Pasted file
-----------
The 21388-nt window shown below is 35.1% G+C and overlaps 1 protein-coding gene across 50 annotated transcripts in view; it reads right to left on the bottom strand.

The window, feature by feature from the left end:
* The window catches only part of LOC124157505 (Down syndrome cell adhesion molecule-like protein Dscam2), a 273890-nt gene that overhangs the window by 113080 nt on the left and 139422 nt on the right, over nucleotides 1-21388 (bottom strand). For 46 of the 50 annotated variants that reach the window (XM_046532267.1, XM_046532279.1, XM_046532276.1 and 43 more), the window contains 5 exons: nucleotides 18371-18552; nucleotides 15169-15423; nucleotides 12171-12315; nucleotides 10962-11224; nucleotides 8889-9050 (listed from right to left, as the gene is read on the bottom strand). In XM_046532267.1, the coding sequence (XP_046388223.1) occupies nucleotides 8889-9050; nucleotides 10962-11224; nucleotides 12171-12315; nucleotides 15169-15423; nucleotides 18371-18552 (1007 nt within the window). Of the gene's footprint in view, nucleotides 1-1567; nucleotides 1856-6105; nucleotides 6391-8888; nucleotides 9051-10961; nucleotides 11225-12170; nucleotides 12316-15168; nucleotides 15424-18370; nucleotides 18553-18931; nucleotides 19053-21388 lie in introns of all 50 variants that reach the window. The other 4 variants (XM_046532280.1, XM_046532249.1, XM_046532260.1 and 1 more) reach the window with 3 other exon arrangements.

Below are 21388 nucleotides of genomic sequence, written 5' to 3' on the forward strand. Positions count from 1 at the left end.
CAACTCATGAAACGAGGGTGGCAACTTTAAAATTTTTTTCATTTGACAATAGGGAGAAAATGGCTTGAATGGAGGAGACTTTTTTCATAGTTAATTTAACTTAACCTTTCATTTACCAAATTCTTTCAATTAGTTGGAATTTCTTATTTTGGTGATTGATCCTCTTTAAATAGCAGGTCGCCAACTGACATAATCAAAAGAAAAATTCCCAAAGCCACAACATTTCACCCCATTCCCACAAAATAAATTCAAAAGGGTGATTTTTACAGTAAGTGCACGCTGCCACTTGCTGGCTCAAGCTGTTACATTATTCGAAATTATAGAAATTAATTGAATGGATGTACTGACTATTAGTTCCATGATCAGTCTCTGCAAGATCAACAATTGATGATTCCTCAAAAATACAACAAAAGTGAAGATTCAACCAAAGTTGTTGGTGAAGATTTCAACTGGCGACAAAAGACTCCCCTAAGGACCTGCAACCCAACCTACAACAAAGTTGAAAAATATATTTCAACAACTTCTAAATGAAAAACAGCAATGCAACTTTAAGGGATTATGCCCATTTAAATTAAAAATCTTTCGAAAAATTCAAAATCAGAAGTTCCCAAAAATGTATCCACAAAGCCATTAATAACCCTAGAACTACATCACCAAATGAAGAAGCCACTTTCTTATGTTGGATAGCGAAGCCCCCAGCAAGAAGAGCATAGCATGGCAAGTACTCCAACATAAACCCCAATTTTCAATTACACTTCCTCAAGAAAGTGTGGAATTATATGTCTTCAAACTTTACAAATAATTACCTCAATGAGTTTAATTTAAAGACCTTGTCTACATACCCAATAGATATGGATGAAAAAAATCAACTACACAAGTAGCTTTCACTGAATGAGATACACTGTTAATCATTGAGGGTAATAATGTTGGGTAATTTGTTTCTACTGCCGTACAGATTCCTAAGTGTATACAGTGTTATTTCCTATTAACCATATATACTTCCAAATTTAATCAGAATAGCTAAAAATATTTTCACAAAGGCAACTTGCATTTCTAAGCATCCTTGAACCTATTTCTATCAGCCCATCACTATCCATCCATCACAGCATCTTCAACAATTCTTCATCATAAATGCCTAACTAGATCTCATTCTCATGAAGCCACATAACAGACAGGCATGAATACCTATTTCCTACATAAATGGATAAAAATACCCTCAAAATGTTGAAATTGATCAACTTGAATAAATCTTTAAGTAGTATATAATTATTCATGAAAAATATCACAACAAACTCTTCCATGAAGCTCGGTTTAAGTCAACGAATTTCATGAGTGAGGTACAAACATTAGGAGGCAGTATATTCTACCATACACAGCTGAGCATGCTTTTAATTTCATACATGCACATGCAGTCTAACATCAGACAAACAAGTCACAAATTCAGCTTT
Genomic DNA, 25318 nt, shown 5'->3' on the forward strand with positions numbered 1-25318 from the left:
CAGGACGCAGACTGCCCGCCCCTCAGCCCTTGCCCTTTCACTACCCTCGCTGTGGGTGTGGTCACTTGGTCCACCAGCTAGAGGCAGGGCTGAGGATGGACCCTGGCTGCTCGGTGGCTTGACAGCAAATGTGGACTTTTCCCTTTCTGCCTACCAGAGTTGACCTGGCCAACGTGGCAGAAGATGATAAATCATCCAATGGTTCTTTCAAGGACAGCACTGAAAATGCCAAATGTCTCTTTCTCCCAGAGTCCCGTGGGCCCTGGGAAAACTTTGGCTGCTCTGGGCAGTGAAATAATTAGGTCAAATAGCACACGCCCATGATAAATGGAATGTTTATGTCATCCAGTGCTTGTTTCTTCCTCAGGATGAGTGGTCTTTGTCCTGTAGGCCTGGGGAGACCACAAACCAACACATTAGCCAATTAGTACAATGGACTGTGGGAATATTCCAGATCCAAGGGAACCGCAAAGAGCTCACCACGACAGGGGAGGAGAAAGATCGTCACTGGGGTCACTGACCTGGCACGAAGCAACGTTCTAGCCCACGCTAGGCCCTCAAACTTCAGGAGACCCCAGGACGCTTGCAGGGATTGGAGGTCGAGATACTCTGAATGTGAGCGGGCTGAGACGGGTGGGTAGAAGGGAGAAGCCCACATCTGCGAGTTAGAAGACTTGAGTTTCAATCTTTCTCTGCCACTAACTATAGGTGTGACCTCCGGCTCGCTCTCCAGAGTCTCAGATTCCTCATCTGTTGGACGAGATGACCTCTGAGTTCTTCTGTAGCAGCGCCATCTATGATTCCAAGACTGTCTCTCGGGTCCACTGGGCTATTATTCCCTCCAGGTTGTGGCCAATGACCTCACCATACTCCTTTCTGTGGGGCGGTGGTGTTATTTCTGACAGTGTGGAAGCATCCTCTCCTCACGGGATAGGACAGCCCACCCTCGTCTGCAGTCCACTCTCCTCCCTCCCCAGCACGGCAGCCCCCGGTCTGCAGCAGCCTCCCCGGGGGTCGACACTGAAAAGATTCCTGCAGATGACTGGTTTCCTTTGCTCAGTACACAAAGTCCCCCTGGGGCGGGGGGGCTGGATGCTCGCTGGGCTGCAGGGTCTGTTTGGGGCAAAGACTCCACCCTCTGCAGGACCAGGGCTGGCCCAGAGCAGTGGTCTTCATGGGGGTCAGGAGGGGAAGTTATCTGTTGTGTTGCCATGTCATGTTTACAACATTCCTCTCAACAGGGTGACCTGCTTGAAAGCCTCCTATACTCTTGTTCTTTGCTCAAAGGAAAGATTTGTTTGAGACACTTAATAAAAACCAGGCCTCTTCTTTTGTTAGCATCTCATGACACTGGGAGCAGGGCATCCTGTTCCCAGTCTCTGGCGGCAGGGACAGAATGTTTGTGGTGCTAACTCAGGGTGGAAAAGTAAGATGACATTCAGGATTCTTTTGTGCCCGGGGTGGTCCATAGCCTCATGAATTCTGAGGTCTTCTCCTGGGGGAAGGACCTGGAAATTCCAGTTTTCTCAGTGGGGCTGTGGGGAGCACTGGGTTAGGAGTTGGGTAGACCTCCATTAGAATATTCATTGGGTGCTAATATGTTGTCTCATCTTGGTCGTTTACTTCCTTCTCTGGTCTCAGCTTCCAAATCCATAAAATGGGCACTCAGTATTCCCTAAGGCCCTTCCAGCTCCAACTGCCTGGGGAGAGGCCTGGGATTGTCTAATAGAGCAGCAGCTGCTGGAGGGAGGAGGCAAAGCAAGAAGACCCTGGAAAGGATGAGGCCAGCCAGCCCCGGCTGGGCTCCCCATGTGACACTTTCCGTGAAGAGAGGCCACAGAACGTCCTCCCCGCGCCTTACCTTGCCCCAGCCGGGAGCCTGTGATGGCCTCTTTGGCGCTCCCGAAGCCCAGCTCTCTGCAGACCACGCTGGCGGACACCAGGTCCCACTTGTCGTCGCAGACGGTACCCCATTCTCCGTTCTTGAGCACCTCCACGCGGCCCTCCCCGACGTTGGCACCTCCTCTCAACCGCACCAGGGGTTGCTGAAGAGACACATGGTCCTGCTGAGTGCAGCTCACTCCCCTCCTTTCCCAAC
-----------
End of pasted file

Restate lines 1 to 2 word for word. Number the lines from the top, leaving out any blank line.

The 21388-nt window shown below is 35.1% G+C and overlaps 1 protein-coding gene across 50 annotated transcripts in view; it reads right to left on the bottom strand.

The window, feature by feature from the left end: